Passive Income: How Much to Invest to Earn $1,000 Each Year

If you want the right passive-income producer, you want historical performance and future growth, and this dividend stock provides exactly that.

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When it comes to creating passive income, earning $1,000 every year can be a challenge — especially if you’ve decided you need to take out dividend income rather than reinvest it. While that’s the ideal, if this is what you need to live your life, then that is totally up to you.

In fact, that certainly can be the case in retirement. You need that money to quite literally live your life! Yet that does not mean that investors should ignore returns. Today, let’s look at what to consider if you want long-term income that should reach $1,000 each and every year.

Consider the sector

First off, investors should consider long-term, safe sectors that should continue climbing steadily over the years. There are certainly a few of these sectors to consider, but one that I like is insurance and asset management.

In this case, people will always have a need for financial protection, which translates to consistent demand for insurance products like life, health, and auto insurance. This steady demand creates a predictable stream of income for insurance companies.

As for asset management, as wealth increases, so does the demand for professional investment management. Individuals and institutions entrust their assets to asset managers for growth and income generation. This trend is expected to continue in the long run.

Consider the stock

Now, you’ll want to look for a stock that fits into this sector. In this case, for those seeking passive income I would look to Manulife Financial (TSX:MFC). Manulife stock offer various insurance products like life, health, and auto insurance, similar to what makes the sector attractive. Therefore, consistent demand for these products translates to predictable income for Manulife stock.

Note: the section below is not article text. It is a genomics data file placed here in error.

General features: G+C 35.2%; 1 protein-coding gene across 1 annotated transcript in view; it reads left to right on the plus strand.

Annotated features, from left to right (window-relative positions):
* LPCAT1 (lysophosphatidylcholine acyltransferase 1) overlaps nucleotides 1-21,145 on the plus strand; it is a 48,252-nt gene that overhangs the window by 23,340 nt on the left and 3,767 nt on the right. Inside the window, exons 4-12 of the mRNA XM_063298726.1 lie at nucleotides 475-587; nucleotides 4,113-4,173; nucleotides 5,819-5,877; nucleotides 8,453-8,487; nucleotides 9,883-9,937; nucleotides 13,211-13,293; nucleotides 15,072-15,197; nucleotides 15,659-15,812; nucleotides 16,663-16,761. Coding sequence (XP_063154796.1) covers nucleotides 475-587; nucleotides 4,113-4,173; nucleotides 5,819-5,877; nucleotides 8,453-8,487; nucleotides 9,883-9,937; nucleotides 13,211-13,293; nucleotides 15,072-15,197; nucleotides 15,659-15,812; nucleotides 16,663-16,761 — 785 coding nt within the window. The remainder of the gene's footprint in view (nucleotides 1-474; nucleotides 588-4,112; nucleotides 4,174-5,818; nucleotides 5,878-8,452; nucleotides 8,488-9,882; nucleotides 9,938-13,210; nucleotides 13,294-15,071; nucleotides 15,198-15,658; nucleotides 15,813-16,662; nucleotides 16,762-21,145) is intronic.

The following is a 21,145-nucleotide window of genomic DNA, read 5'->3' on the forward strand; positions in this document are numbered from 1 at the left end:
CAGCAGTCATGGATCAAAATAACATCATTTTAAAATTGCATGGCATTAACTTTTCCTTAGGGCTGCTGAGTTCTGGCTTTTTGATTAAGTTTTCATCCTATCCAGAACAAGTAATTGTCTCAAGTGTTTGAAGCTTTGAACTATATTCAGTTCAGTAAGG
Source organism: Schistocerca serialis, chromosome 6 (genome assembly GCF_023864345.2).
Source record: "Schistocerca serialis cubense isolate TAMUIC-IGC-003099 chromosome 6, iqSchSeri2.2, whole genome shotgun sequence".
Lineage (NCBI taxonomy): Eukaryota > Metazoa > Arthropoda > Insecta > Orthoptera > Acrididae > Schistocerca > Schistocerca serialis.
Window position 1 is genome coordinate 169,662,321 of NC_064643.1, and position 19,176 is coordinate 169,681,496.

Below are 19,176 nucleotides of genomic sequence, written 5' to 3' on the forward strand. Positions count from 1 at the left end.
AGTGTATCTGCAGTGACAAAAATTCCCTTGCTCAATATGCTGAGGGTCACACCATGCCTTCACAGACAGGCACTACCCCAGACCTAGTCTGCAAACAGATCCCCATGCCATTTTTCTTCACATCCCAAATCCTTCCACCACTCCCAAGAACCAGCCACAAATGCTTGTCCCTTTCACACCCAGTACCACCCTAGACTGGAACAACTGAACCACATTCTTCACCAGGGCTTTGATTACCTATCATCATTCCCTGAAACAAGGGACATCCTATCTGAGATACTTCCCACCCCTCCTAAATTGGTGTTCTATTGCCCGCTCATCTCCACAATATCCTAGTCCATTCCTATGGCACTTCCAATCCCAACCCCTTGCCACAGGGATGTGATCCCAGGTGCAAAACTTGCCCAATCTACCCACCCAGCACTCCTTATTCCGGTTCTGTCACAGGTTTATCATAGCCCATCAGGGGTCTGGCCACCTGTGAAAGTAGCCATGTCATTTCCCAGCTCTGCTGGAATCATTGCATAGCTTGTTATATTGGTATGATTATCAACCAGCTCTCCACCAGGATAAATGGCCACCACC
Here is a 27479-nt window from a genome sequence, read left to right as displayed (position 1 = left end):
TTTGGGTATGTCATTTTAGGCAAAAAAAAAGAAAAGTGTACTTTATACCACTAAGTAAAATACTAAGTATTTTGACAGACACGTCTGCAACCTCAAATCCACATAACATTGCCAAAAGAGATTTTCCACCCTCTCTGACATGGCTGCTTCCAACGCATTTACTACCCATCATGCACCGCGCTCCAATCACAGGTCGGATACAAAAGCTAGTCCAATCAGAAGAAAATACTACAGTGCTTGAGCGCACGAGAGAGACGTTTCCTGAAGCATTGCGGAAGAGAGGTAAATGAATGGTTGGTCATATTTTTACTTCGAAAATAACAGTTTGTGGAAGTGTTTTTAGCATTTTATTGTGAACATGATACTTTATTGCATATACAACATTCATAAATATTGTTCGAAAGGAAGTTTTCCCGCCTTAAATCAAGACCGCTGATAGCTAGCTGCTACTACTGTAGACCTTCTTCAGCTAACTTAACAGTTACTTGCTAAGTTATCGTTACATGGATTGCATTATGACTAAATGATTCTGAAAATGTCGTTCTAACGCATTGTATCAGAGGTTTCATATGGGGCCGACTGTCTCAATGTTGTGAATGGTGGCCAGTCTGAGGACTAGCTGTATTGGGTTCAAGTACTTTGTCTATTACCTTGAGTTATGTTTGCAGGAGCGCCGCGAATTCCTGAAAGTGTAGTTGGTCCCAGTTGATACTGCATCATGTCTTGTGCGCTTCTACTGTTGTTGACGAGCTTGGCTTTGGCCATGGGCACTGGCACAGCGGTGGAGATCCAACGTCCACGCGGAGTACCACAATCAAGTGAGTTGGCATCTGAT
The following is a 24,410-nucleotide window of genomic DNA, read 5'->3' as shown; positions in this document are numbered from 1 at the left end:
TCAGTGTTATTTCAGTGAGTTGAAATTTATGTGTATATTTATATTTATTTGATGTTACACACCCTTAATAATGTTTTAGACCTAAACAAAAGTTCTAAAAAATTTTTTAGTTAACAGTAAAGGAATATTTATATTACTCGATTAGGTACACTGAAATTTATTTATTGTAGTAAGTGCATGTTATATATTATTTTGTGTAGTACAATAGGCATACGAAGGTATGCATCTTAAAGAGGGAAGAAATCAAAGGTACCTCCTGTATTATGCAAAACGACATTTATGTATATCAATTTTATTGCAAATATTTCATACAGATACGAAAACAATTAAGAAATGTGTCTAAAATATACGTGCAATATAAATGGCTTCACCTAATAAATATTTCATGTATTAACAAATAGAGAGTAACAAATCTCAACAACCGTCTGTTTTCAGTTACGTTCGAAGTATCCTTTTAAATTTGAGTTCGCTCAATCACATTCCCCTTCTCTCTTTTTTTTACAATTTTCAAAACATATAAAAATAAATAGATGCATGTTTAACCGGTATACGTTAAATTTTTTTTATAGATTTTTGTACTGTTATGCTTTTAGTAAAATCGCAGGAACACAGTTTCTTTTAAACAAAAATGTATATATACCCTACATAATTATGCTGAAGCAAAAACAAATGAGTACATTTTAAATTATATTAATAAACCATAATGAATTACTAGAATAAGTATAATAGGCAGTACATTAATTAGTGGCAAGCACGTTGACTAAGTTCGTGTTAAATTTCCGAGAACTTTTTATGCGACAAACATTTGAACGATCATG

Furthermore, Manulife also manages wealth and investments for individuals and institutions. This aligns with the growing demand for professional investment management, which can benefit from long-term growth.

Manulife stock also has a history of producing passive income. The company has a long track record of paying dividends and growing them as well. Furthermore, the company could benefit from long-term economic growth, potentially increasing its earnings and stock price — especially with aging populations who need insurance and wealth management.

Consider its history

Now, let’s consider Manulife stock’s history for passive income. In the last decade, Manulife stock has risen steadily. Shares have more than doubled in that time, providing a compound annual growth rate (CAGR) of 7.8%.

As for the dividend, it too has risen steadily. In fact, even more so! The company’s CAGR for its dividend has risen at an 11.9% rate over the last decade as well. This can provide even more passive income. Now, let’s see how much you would need to invest to create $1,000 each year in dividends alone.

COMPANYRECENT PRICENUMBER OF SHARESDIVIDENDTOTAL PAYOUTFREQUENCYPORTFOLIO TOTAL
MFC – now$36625$1.60$1,000quarterly$22,500
MFC – 7.8%$38.80625$1.79$1,118.75quarterly$24,255

As you can see, to create $1,000 in passive income through dividends, that would mean investing $22,500. However, see that rise, and the next year, you’ll have even more passive income. That should reach $1,118.75 in dividends, as well as returns of $1,755! That’s total passive income of $2,873.75 if history repeats itself. And given the company’s performance, history likely will.

This article represents the opinion of the writer, who may disagree with the “official” recommendation position of a Motley Fool premium service or advisor. We’re Motley! Questioning an investing thesis — even one of our own — helps us all think critically about investing and make decisions that help us become smarter, happier, and richer, so we sometimes publish articles that may not be in line with recommendations, rankings or other content.

Fool contributor Amy Legate-Wolfe has no position in any of the stocks mentioned. The Motley Fool has no position in any of the stocks mentioned. The Motley Fool has a disclosure policy.

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